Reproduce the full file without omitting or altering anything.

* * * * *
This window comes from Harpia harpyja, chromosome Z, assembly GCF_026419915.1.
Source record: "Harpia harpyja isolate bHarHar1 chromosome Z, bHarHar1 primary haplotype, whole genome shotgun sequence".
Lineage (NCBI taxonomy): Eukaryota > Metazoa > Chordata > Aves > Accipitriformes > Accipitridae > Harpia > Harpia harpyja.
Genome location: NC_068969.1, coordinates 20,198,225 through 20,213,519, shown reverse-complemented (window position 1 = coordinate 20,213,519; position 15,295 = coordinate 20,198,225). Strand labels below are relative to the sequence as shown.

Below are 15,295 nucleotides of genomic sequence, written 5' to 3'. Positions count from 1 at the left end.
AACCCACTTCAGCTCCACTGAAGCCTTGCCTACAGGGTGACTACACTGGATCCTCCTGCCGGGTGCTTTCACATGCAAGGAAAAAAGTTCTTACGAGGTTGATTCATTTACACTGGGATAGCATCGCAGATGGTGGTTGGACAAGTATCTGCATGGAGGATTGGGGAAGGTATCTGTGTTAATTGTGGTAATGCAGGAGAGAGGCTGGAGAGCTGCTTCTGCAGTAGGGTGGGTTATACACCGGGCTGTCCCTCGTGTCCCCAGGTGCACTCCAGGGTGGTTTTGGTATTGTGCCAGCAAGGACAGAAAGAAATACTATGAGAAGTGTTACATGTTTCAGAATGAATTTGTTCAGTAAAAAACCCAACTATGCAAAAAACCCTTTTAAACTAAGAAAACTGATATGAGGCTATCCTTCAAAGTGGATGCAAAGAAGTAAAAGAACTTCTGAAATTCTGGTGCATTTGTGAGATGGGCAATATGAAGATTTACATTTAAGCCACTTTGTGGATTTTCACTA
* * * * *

This window comes from Harpia harpyja, chromosome Z, assembly GCF_026419915.1.
Source record: "Harpia harpyja isolate bHarHar1 chromosome Z, bHarHar1 primary haplotype, whole genome shotgun sequence".
Lineage (NCBI taxonomy): Eukaryota > Metazoa > Chordata > Aves > Accipitriformes > Accipitridae > Harpia > Harpia harpyja.
Genome location: NC_068969.1, coordinates 20,198,225 through 20,213,519, shown reverse-complemented (window position 1 = coordinate 20,213,519; position 15,295 = coordinate 20,198,225). Strand labels below are relative to the sequence as shown.

Below are 15,295 nucleotides of genomic sequence, written 5' to 3'. Positions count from 1 at the left end.
AACCCACTTCAGCTCCACTGAAGCCTTGCCTACAGGGTGACTACACTGGATCCTCCTGCCGGGTGCTTTCACATGCAAGGAAAAAAGTTCTTACGAGGTTGATTCATTTACACTGGGATAGCATCGCAGATGGTGGTTGGACAAGTATCTGCATGGAGGATTGGGGAAGGTATCTGTGTTAATTGTGGTAATGCAGGAGAGAGGCTGGAGAGCTGCTTCTGCAGTAGGGTGGGTTATACACCGGGCTGTCCCTCGTGTCCCCAGGTGCACTCCAGGGTGGTTTTGGTATTGTGCCAGCAAGGACAGAAAGAAATACTATGAGAAGTGTTACATGTTTCAGAATGAATTTGTTCAGTAAAAAACCCAACTATGCAAAAAACCCTTTTAAACTAAGAAAACTGATATGAGGCTATCCTTCAAAGTGGATGCAAAGAAGTAAAAGAACTTCTGAAATTCTGGTGCATTTGTGAGATGGGCAATATGAAGATTTACATTTAAGCCACTTTGTGGATTTTCACTA